Nudge or Nudging in governmental context can be seen as a concept of libertarian paternalism, which is about improving decision making. Nudging comes from the behavioural economics and the basic assumption is that people are not able to make the right decisions. Therefore, the behaviour of individuals should be influenced in a predictable way. Experts decide what is the best possible decision and try to steer the people into this direction. The people still have the option to choose an alternative, which makes this concept different to classical paternalism. [1]
Instead of intervening massively in people´s freedom of choice through prohibitions and taxes, nudging is an instrument to strengthen the impact of political activities and campaigns e.g. in terms of consumer protection, fight against corruption or financial market regulations. [2]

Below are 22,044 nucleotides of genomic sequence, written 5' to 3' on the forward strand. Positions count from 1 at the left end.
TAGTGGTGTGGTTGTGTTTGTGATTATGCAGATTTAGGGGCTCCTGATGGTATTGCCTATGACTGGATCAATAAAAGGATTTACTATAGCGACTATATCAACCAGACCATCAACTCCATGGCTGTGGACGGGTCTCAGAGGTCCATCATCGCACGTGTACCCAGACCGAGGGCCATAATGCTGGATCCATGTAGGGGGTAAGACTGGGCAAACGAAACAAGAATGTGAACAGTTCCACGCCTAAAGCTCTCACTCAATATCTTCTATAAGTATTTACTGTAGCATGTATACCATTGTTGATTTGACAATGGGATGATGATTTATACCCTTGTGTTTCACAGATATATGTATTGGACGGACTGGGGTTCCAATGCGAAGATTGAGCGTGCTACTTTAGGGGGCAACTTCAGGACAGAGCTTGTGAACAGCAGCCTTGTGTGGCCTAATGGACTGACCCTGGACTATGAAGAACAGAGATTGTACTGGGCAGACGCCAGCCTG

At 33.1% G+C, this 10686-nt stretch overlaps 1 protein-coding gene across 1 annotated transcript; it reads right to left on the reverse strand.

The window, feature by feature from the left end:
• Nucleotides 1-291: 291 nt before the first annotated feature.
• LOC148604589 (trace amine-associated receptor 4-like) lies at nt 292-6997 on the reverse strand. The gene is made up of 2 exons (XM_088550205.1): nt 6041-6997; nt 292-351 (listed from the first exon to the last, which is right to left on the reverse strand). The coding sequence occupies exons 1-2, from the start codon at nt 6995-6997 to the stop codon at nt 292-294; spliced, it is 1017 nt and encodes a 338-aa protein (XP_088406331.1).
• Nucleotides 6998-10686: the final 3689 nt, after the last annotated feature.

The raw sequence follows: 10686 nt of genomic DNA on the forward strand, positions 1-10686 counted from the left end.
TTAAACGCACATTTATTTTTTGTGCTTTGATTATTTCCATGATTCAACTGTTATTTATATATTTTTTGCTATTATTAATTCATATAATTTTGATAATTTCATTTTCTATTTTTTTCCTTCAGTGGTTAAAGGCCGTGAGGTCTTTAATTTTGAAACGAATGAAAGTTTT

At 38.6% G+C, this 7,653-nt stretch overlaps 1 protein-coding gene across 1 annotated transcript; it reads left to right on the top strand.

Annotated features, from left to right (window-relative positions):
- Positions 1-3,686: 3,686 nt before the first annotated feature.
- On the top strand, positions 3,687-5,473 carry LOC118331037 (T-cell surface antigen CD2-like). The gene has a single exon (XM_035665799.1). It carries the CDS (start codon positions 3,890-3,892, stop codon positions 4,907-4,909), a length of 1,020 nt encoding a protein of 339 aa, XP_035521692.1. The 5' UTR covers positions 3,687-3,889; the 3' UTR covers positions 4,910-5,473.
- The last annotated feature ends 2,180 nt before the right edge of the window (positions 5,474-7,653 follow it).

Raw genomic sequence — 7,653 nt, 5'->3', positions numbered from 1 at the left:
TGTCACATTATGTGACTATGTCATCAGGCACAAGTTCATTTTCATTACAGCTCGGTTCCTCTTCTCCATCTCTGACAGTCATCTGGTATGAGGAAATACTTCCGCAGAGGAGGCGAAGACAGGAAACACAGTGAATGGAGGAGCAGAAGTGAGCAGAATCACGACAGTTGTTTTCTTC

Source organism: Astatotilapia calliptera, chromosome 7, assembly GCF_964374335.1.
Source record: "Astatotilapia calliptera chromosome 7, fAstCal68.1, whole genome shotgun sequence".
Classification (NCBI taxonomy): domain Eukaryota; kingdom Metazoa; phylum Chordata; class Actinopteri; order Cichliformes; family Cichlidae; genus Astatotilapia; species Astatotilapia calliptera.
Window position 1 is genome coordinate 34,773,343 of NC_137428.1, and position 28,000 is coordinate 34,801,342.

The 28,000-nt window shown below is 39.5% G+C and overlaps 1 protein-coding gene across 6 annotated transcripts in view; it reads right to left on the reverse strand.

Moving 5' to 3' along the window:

Over the last years, more and more Behavioural Insights Teams have been formed to find ways to improve governmental policymaking and public service, for example, in the United Kingdom and the United States of America. [3]

 

[1]    Thaler, R. H., Sunstein, C. R. (2009), Nudge. Improving Decisions About Health, Wealth and Happiness, Yale University Press, New Haven.
[2]    Kompetenzzentrum Öffentliche IT (2018), Stupsen, http://www.oeffentliche-it.de/-/stupsen, retrieved March 15, 2018.
[3]    Website of the The Behavioural Insights Team UK, http://www.behaviouralinsights.co.uk/, retrieved March 15, 2018.
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